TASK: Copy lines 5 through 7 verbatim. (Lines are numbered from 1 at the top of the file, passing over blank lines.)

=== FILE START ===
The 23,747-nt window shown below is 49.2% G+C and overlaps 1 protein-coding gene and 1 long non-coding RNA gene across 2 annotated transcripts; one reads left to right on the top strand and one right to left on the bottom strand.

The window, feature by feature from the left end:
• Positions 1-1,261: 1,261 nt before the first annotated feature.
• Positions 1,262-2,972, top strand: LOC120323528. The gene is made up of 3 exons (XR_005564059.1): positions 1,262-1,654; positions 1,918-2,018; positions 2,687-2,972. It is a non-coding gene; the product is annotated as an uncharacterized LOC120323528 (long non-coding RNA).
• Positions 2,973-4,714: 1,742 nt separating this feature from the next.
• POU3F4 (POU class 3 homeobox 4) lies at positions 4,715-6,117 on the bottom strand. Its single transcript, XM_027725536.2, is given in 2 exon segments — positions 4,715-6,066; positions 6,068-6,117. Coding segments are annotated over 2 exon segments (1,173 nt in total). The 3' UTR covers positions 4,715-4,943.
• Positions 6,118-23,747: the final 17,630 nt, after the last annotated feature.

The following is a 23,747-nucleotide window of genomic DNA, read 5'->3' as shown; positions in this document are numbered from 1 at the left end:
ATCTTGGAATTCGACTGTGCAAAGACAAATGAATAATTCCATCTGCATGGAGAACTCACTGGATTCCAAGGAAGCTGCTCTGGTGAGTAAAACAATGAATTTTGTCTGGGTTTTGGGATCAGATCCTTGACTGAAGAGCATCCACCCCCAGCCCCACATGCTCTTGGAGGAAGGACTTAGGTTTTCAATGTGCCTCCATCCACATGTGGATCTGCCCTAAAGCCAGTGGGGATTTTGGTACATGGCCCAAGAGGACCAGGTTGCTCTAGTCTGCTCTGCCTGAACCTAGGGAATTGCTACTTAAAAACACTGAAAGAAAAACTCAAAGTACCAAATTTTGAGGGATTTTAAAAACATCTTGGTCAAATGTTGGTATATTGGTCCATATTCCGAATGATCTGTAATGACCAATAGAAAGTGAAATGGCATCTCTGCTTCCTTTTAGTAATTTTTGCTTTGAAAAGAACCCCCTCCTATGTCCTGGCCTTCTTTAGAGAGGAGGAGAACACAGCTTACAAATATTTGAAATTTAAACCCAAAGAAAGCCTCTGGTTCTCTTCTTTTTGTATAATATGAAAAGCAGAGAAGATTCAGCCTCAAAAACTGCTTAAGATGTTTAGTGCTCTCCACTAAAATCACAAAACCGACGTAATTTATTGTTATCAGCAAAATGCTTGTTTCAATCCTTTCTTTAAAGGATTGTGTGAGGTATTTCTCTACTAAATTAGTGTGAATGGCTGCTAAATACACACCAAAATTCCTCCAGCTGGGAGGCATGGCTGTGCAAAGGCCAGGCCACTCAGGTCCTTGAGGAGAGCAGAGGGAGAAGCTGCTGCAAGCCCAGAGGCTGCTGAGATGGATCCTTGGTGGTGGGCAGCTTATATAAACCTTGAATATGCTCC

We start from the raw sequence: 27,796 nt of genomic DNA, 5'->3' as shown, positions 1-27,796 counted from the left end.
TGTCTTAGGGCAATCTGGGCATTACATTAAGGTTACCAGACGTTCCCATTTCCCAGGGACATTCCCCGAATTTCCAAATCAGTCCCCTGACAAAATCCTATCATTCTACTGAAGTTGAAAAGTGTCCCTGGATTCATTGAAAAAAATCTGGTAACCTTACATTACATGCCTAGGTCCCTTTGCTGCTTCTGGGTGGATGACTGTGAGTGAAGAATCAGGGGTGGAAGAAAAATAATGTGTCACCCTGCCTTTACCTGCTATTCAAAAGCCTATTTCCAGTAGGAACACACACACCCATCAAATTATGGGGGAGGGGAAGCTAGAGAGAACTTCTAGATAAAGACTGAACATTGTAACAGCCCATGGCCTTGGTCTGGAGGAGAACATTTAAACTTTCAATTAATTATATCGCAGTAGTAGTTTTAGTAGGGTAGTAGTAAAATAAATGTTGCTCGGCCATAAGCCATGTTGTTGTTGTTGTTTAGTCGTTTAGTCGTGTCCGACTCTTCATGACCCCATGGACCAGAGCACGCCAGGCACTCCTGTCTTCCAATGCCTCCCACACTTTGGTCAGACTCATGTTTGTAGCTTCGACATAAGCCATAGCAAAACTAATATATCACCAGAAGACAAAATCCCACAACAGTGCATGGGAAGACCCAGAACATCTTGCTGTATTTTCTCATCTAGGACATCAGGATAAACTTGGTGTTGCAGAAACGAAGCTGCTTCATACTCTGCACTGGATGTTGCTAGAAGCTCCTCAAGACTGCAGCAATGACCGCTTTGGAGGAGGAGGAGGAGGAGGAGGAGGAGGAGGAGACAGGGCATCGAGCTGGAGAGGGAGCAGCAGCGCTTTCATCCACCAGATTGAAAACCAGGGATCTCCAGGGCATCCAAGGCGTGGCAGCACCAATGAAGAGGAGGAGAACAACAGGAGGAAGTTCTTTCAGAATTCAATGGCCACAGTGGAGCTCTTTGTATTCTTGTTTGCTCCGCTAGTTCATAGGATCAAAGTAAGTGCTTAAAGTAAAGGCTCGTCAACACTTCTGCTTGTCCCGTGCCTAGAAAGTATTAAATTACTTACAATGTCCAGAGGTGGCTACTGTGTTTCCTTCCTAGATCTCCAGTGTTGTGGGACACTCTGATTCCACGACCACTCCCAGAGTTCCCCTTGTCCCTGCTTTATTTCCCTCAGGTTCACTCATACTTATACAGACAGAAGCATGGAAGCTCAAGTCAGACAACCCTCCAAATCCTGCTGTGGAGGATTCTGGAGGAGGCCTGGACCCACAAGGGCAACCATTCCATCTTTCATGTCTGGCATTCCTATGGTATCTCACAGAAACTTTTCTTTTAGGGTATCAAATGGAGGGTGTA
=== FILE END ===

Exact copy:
• Positions 2,973-4,714: 1,742 nt separating this feature from the next.
• POU3F4 (POU class 3 homeobox 4) lies at positions 4,715-6,117 on the bottom strand. Its single transcript, XM_027725536.2, is given in 2 exon segments — positions 4,715-6,066; positions 6,068-6,117. Coding segments are annotated over 2 exon segments (1,173 nt in total). The 3' UTR covers positions 4,715-4,943.
• Positions 6,118-23,747: the final 17,630 nt, after the last annotated feature.